The Ambrose Burnside of Major League Pitchers

Type “best pitchers of all time” into your preferred search engine and you will find an endless stream of articles and rankings. They will represent debates in baseball punditry. Some will emphasize statistics and social science, whereas others may cling to intangible factors like “attitude” or “charisma” or the degree to which the pitcher in question seemed to perform well in tough situations. The most wonky judges will debate endlessly about the best measure of pitcher performance. But, in the end, most top-10 rankings come out pretty much the same. That’s because the task – picking the best of the best – is an easy (and uninteresting) one.

If you type the converse – “worst pitchers of all time” – you will also get a series of rankings. Baseball fans love rankings. Lists of the worst pitchers of all time include sad (and often, unkind) stories of pitchers who never quite lived up to expectations set by early success – only to limp along for years. Here’s one list:

  1. Jason Bere
  2. Jimmy Haynes
  3. Adam Eaton
  4. Glendon Rusch
  5. Jose Lima
  6. Jason Johnson
  7. Sidney Ponson

But the task of picking the worst of the worst is tough, if not impossible. In fact, scan any list after doing a quick google search, and my guess is they have completely missed the mark. That’s because the list above, and all the others like it that I have seen have actually selected some of the most remarkable pitchers ever to play.

The best pitchers rise to the top of rankings because they have long and successful careers. They are well-known and make vast sums of money. The worst pitchers, obviously, never make it to the majors. The worst major league pitchers don’t last long. In other words, the true worst of the worst are culled from rosters before their badness can be revealed. It’s a game, teams are trying to win.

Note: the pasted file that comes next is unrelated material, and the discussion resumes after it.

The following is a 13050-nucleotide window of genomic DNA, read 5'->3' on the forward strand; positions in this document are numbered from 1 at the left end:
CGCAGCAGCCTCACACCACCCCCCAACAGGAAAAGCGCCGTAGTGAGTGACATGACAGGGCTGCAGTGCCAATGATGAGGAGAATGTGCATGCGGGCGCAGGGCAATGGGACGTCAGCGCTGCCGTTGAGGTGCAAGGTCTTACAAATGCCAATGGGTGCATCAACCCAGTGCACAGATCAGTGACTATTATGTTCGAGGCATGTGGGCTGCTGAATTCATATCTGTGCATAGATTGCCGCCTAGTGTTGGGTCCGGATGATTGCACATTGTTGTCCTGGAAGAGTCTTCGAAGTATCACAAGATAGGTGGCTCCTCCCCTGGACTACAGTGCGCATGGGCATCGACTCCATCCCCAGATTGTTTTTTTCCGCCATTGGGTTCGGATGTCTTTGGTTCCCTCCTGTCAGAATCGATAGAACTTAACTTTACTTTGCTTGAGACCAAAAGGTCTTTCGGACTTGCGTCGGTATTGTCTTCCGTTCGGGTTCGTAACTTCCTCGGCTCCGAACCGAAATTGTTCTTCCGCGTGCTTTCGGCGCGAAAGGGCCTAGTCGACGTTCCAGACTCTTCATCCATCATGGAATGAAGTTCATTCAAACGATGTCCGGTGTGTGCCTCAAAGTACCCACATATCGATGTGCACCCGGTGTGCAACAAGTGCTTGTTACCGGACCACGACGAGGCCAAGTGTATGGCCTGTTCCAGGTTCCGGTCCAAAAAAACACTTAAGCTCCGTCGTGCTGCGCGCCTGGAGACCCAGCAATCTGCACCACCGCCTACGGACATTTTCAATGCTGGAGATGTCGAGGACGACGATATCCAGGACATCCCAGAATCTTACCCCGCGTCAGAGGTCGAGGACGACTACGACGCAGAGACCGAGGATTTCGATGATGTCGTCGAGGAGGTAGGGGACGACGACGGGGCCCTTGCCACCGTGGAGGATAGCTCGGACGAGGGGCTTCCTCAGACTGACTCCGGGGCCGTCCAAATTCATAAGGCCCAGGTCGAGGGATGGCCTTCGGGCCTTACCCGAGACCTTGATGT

So, what have these lists actually found? To find a bad pitcher, and be fairly confident that they are a bad pitcher (e.g. they’ve pitched enough innings so that their true “type” can be revealed) someone has to put them on the field. And someone has to keep them there, start after start. They have to survive. This pitcher has to combine consistently poor performance on the field with longevity. So they are not the worst MLB pitcher, and what they have done is actually incredible. They survived despite generally subpar performance. It’s more impressive to be bad and maintain a roster slot than to be good. Of course good pitchers get to pitch.

For that reason, I don’t think it’s right to call these lists of “the worst pitchers of all time.” Instead, I will say that they have uncovered the Ambrose Burnsides of Major League Pitchers. Burnside was a Union general during the Civil War who always seemed to be in the wrong place at the wrong time. Battlefield disasters at Fredericksburg, Antietam, and Petersburg all bear his distinctive mark of hesitation and ill-advised decision-making. You can read more about his many, costly failures here. Importantly, despite his failings, he was still an elite commander who did not resign until near the end of the war. Moreover, I have no doubt he was an honorable man who did his best – which was likely better than what the modal citizen could have done. Hence, the “Burnside” lists. It would be unkind and inaccurate to call them something else. I celebrate them. Just don’t put them on my team.


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